Tourney seeding close to home

Posted: Monday, March 11, 2002

INDIANAPOLIS -- The first NCAA tournament that tried to keep teams closer to home features two old hands and two first-timers in the top spots.

Duke was seeded No. 1 for a record fifth straight year Sunday, joined atop the regional brackets by top-ranked Kansas, seeded first as recently as 1998, and Maryland and Cincinnati, both No. 1 for the first time.

A rule change allowed the selection committee freedom in placing teams closer to home for the first and second rounds before moving to the regionals. The biggest beneficiary was Pittsburgh, which was seeded third in the South Regional and will play in its own city.

The committee did keep more teams near campus: 39 will play in their own time zones, compared with 22 last season. The committee used four-team ''pods'' to keep schools from the same regionals together in the first two rounds.

''We can't avoid all travel because two-thirds of our teams are from east of the Mississippi,'' said committee chairman Lee Fowler, the athletic director at North Carolina State. ''But we're trying to develop a system that can cut down on travel.''

Cincinnati of Conference USA was the only top seed to win both its regular season and tournament championships. Maryland lost in the Atlantic Coast Conference tournament semifinals to unranked North Carolina State. Kansas lost in the Big 12 title game Sunday to Oklahoma. The Terrapins and Jayhawks won their regular-season league championships. Defending national champion Duke won the ACC tournament.

Oklahoma's win over Kansas on Sunday might have been considered enough to make it a top seed, but the Sooners are No. 2 in the West.

''I talked to the committee about Oklahoma and Cincinnati,'' Fowler said. ''We had Cincinnati as a No. 1 seed before the game was played Sunday and I said, 'OK, what if Oklahoma beats Kansas, would that change your mind?' We had about a 30-minute discussion and then decided that something shouldn't be based on that one game versus the total season.''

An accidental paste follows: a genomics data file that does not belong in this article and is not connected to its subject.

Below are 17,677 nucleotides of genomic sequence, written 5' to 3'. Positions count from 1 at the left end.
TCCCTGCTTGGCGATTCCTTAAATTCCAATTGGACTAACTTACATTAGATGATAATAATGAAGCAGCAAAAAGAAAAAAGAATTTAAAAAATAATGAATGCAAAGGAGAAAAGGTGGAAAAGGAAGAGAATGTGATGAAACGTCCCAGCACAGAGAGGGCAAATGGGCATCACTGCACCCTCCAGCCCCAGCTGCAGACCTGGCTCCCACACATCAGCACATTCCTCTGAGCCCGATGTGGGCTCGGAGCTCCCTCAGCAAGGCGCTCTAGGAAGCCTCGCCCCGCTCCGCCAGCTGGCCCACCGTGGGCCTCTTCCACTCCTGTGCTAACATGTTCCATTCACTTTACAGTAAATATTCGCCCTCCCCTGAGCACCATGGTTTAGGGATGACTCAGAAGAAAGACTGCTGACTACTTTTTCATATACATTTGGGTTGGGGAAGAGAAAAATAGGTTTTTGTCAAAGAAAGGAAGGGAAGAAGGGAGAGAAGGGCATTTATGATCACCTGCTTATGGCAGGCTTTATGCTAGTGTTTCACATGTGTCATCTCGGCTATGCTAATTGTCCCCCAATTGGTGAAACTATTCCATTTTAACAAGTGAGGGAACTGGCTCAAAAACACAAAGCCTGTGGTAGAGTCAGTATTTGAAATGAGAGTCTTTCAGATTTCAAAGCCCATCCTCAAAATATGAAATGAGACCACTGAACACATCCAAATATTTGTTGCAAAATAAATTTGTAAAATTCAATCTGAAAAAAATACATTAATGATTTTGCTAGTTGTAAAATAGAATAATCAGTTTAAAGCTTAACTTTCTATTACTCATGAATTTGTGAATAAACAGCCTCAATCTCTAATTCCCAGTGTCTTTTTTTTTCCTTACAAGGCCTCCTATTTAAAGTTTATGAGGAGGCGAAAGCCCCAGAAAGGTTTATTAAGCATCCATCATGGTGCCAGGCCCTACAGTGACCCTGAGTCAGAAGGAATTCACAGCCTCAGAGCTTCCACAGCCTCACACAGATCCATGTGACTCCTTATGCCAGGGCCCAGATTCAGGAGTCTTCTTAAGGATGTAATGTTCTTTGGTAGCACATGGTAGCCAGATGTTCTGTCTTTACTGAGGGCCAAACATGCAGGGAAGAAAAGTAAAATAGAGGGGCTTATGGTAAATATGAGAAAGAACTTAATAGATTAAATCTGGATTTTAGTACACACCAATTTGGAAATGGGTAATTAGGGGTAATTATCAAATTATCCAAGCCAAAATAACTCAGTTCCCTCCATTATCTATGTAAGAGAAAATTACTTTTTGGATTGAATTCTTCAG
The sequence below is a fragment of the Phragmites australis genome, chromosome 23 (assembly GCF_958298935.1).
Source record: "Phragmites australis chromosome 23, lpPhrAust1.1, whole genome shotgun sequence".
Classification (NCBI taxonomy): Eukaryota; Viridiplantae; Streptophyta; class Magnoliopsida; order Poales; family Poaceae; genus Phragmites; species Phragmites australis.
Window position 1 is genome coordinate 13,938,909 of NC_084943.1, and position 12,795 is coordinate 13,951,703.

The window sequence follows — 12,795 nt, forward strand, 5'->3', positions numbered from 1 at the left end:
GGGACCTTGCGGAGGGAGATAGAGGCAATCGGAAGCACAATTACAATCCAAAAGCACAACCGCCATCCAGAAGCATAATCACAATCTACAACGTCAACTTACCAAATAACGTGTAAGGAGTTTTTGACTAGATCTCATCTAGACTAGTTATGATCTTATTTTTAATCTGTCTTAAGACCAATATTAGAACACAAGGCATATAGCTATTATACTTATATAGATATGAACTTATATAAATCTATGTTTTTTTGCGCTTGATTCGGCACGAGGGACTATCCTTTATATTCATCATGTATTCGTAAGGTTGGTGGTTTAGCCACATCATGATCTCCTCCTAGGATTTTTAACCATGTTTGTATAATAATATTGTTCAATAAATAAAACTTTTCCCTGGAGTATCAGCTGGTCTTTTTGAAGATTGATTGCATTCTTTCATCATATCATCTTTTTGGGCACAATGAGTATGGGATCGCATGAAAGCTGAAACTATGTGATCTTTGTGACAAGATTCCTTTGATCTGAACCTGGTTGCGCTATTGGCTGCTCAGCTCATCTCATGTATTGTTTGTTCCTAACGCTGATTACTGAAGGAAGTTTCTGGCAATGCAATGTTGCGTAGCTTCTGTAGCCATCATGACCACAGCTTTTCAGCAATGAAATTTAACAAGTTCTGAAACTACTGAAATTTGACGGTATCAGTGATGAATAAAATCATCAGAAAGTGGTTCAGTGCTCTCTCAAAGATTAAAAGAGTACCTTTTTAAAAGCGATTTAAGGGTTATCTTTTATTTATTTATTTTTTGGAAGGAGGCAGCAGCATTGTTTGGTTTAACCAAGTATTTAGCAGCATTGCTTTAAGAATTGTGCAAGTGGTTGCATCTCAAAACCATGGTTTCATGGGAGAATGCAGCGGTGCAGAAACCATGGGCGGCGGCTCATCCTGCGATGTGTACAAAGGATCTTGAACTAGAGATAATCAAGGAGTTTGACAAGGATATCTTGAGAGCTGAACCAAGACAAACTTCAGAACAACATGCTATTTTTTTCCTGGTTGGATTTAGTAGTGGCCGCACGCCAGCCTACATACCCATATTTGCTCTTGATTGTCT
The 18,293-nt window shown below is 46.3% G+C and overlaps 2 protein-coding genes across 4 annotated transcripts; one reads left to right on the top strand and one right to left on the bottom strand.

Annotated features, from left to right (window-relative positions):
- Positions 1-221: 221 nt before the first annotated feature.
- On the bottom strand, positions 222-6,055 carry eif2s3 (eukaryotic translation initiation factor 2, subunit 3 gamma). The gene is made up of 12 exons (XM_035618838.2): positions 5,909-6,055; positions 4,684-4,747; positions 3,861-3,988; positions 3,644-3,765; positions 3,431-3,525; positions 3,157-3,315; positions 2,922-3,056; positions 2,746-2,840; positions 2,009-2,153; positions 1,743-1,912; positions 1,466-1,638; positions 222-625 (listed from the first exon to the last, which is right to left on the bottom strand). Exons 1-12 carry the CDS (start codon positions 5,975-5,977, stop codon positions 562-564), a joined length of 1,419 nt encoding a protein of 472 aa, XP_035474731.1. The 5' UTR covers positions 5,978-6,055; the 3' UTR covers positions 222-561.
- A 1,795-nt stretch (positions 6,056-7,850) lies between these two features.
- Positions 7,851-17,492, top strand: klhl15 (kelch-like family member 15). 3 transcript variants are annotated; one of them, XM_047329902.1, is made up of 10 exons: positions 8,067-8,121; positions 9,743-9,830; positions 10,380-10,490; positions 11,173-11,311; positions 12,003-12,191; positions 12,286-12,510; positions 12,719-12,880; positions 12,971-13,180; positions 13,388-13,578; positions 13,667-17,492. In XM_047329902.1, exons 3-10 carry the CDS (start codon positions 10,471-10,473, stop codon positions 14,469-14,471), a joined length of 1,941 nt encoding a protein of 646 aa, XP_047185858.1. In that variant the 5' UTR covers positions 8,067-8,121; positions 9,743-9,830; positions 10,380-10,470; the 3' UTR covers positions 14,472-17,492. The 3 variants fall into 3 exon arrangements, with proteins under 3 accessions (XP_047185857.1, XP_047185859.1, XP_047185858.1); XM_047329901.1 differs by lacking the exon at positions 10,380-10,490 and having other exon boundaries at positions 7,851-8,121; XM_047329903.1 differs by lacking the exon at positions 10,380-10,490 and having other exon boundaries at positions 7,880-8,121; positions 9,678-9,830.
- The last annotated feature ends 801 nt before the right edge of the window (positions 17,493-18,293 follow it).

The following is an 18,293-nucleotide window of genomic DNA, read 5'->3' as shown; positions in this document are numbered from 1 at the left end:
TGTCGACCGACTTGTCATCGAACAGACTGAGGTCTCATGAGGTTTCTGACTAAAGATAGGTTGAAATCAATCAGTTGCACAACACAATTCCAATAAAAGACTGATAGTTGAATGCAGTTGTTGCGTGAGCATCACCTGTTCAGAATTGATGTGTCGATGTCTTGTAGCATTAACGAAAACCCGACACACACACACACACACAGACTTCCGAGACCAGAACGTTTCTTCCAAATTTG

As usual, the power conferences dominated the field. The Big 12, Pac-10, Southeastern Conference and Big East each got six teams in the tournament.

The Big Ten had five, while the Atlantic Coast Conference had four and the Mountain West and Conference USA three each.

The lowest-seeded of the 34 at-large selections were Utah, Missouri and Tulsa, all No. 12 seeds. The most prominent of the teams left out were Virginia, which was ranked as high No. 4 this season but lost nine of its last 12 games, and Butler, which had a 25-5 record but lost in the opening round of the Horizon League tournament.

Maryland (26-4) was seeded first in the East and will play in nearby Washington on Friday against the winner of Tuesday's opening-round game between Alcorn State of the Southwestern Athletic Conference and Siena of the Metro Atlantic Athletic Conference.

The other matchup in that pod is eighth-seeded Wisconsin against ninth-seeded St. John's.

The other four teams in that part of the East Regional bracket will play Thursday in St. Louis, Mo., with fourth-seeded Kentucky playing Valparaiso and fifth-seeded Marquette going against Tulsa.

The lower part of the bracket features second-seeded Connecticut against Hampton in Washington on Friday, along with seventh-seeded North Carolina State against Michigan State, which has been in the last three Final Fours.

In Chicago on Friday, third-seeded Georgia meets Murray State and sixth-seeded Texas Tech and coach Bob Knight play Southern Illinois.

In the Midwest Regional, Kansas (29-3), which had its 15-game winning streak snapped by Oklahoma in the tournament championship game, will play Holy Cross on Thursday in St. Louis. The other game in that pod is eighth-seeded Stanford against Western Kentucky.